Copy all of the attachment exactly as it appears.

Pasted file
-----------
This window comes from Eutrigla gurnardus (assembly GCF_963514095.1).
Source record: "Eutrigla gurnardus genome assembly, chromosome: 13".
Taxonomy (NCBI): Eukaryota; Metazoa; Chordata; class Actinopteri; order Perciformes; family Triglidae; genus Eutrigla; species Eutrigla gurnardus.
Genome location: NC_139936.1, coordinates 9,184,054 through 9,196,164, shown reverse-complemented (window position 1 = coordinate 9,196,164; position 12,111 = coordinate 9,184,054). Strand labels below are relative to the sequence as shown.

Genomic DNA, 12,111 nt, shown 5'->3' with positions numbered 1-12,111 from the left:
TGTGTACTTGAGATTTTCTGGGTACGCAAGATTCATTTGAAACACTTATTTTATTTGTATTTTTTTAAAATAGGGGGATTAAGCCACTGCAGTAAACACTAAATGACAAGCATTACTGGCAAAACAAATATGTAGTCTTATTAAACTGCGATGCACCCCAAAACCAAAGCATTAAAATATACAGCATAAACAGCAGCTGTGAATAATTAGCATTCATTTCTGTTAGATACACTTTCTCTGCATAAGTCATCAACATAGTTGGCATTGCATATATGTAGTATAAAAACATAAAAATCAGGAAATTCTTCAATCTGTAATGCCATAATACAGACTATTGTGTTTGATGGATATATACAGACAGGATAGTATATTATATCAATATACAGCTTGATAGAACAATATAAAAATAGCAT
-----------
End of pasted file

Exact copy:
This window comes from Eutrigla gurnardus (assembly GCF_963514095.1).
Source record: "Eutrigla gurnardus genome assembly, chromosome: 13".
Taxonomy (NCBI): Eukaryota; Metazoa; Chordata; class Actinopteri; order Perciformes; family Triglidae; genus Eutrigla; species Eutrigla gurnardus.
Genome location: NC_139936.1, coordinates 9,184,054 through 9,196,164, shown reverse-complemented (window position 1 = coordinate 9,196,164; position 12,111 = coordinate 9,184,054). Strand labels below are relative to the sequence as shown.

Genomic DNA, 12,111 nt, shown 5'->3' with positions numbered 1-12,111 from the left:
TGTGTACTTGAGATTTTCTGGGTACGCAAGATTCATTTGAAACACTTATTTTATTTGTATTTTTTTAAAATAGGGGGATTAAGCCACTGCAGTAAACACTAAATGACAAGCATTACTGGCAAAACAAATATGTAGTCTTATTAAACTGCGATGCACCCCAAAACCAAAGCATTAAAATATACAGCATAAACAGCAGCTGTGAATAATTAGCATTCATTTCTGTTAGATACACTTTCTCTGCATAAGTCATCAACATAGTTGGCATTGCATATATGTAGTATAAAAACATAAAAATCAGGAAATTCTTCAATCTGTAATGCCATAATACAGACTATTGTGTTTGATGGATATATACAGACAGGATAGTATATTATATCAATATACAGCTTGATAGAACAATATAAAAATAGCAT